This post is based on the work of my late friend Donald Prout whose love for books and Christian history led him to collate a daily Christian calendar. I continue to work with Don’s wife, Barbara, to share his life work with the world. I have updated some of these historical posts and will hopefully draw from Don’s huge files of clippings to continue this series beyond Don’s original work. More of Don’s work can be found at www.donaldprout.com. I am indebted to Don for awakening in me an interest in Church History, which I previously considered to be a little stuffy and of little practical value. I find in the process of updating Don’s Christian Diary that I am being constantly refreshed, illuminated or challenged by the lives of those who have gone before.

David Brainerd and the Indians

John Wesley said, “Let every preacher read carefully over the life of David Brainerd,” and distributed his life story to all his societies. So while this post is only a summary, I commend to you a review of David Brainerd’s biography.

This is the day that … the “fire fell” at Crossweeksung, in 1745.

Twenty-seven year-old David Brainerd had been expelled from Yale College three years earlier, and had turned his eyes toward the mission field, among the Red Indians.

His diary almost becomes monotonous with “spent the day in prayer and fasting for my beloved Indians.”

He tells of preaching through a drunken interpreter, of riding 50 miles a day to Indian encampments “down hideous steeps, through swamp and most dreadful and dangerous places … pinched with cold … an extreme pain in my head.” At times he coughed up blood.

But on 8 August, 1745, about 64 Indians – men, women and children – gathered around him. He preached to them on the parable of the Great Feast (Luke 14:16-23) and, to use his own words:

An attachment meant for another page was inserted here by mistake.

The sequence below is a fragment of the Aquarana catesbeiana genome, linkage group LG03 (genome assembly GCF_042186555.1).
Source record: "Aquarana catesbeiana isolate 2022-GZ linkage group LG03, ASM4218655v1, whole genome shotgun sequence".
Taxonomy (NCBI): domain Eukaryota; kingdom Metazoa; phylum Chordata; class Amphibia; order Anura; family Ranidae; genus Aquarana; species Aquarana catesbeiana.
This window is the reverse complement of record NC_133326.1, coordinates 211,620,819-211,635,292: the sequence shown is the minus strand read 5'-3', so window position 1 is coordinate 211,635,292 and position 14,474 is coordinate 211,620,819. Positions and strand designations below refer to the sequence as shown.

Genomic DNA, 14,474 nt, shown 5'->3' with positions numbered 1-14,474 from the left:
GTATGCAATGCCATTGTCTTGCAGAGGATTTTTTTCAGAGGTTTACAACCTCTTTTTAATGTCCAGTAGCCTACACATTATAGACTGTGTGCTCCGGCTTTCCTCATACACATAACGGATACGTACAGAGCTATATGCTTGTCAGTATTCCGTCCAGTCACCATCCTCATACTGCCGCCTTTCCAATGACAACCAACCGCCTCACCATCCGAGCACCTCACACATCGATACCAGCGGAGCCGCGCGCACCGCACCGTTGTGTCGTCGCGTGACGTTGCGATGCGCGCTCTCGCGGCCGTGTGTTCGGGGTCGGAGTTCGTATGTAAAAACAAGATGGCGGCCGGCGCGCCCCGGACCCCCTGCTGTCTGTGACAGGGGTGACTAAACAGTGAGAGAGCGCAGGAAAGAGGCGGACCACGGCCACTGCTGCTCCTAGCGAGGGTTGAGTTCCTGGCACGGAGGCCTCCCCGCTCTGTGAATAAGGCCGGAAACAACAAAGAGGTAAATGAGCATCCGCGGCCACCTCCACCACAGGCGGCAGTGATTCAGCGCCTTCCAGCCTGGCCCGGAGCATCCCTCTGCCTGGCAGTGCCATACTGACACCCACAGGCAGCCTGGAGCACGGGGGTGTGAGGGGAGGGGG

“The power of God seemed to descend like a rushing mighty wind… Almost all persons of all ages were bowed down with concern together and scarcely one was able to withstand the shock of this surprising operation. Old men and women who had been drunken wretches for many years and some little children, not more than six or seven years of age, appeared in distress for their souls… There was almost universal praying and crying for mercy … numbers could neither go nor stand…”

In the days that followed more and more Indians cried: “Guttummaukalummeh!” (“Have mercy on me!”).

By October, 1747, Brainerd was on his deathbed in the home of the famous Jonathan Edwards, and on 9 October all the trumpets sounded as this 29 year-old man of God passed to his Heavenly reward.

William Carey read Brainerd’s Journal, and went to India. Robert Murray McCheyne read it, and went to the Jews. Henry Martyn read it, and went to India and Persia. Jim Elliott was also motivated by David Brainerd’s example. May it inspire you also.

This post is based on the work of my late friend Donald Prout whose love for books and Christian history led him to collate a daily Christian calendar. I continue to work with Don’s wife, Barbara, to share his life work with the world. I have updated some of these historical posts and will hopefully draw from Don’s huge files of clippings to continue this series beyond Don’s original work. More of Don’s work can be found at www.donaldprout.com.